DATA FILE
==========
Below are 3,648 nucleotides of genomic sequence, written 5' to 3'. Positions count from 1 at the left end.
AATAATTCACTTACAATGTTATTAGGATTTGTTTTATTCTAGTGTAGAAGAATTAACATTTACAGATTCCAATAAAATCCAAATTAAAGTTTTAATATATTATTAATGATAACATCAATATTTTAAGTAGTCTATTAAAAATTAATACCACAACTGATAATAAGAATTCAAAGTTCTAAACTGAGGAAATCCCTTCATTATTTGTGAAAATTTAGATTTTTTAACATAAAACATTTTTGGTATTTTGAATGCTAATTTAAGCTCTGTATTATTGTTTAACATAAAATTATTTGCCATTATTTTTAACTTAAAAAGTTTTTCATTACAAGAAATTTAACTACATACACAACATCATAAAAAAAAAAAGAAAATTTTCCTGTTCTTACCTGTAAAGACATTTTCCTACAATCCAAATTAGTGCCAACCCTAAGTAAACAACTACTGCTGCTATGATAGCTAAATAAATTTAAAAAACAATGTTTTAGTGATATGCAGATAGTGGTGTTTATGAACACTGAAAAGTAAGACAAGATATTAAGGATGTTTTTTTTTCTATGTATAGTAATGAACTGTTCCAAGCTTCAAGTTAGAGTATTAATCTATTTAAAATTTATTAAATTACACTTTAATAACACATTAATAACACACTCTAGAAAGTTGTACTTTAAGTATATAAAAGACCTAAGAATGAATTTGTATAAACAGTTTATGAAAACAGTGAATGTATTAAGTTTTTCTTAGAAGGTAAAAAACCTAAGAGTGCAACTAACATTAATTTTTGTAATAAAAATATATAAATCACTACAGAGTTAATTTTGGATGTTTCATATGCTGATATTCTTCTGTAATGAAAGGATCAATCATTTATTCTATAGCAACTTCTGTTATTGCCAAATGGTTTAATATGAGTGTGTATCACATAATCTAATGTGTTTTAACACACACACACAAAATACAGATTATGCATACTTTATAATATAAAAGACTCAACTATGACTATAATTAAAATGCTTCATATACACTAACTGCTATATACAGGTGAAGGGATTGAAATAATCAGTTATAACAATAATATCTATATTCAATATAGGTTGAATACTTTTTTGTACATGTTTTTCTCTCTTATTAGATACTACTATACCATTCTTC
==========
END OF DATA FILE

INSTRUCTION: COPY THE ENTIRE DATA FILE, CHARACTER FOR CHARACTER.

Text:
Below are 3,648 nucleotides of genomic sequence, written 5' to 3'. Positions count from 1 at the left end.
AATAATTCACTTACAATGTTATTAGGATTTGTTTTATTCTAGTGTAGAAGAATTAACATTTACAGATTCCAATAAAATCCAAATTAAAGTTTTAATATATTATTAATGATAACATCAATATTTTAAGTAGTCTATTAAAAATTAATACCACAACTGATAATAAGAATTCAAAGTTCTAAACTGAGGAAATCCCTTCATTATTTGTGAAAATTTAGATTTTTTAACATAAAACATTTTTGGTATTTTGAATGCTAATTTAAGCTCTGTATTATTGTTTAACATAAAATTATTTGCCATTATTTTTAACTTAAAAAGTTTTTCATTACAAGAAATTTAACTACATACACAACATCATAAAAAAAAAAAGAAAATTTTCCTGTTCTTACCTGTAAAGACATTTTCCTACAATCCAAATTAGTGCCAACCCTAAGTAAACAACTACTGCTGCTATGATAGCTAAATAAATTTAAAAAACAATGTTTTAGTGATATGCAGATAGTGGTGTTTATGAACACTGAAAAGTAAGACAAGATATTAAGGATGTTTTTTTTTCTATGTATAGTAATGAACTGTTCCAAGCTTCAAGTTAGAGTATTAATCTATTTAAAATTTATTAAATTACACTTTAATAACACATTAATAACACACTCTAGAAAGTTGTACTTTAAGTATATAAAAGACCTAAGAATGAATTTGTATAAACAGTTTATGAAAACAGTGAATGTATTAAGTTTTTCTTAGAAGGTAAAAAACCTAAGAGTGCAACTAACATTAATTTTTGTAATAAAAATATATAAATCACTACAGAGTTAATTTTGGATGTTTCATATGCTGATATTCTTCTGTAATGAAAGGATCAATCATTTATTCTATAGCAACTTCTGTTATTGCCAAATGGTTTAATATGAGTGTGTATCACATAATCTAATGTGTTTTAACACACACACACAAAATACAGATTATGCATACTTTATAATATAAAAGACTCAACTATGACTATAATTAAAATGCTTCATATACACTAACTGCTATATACAGGTGAAGGGATTGAAATAATCAGTTATAACAATAATATCTATATTCAATATAGGTTGAATACTTTTTTGTACATGTTTTTCTCTCTTATTAGATACTACTATACCATTCTTC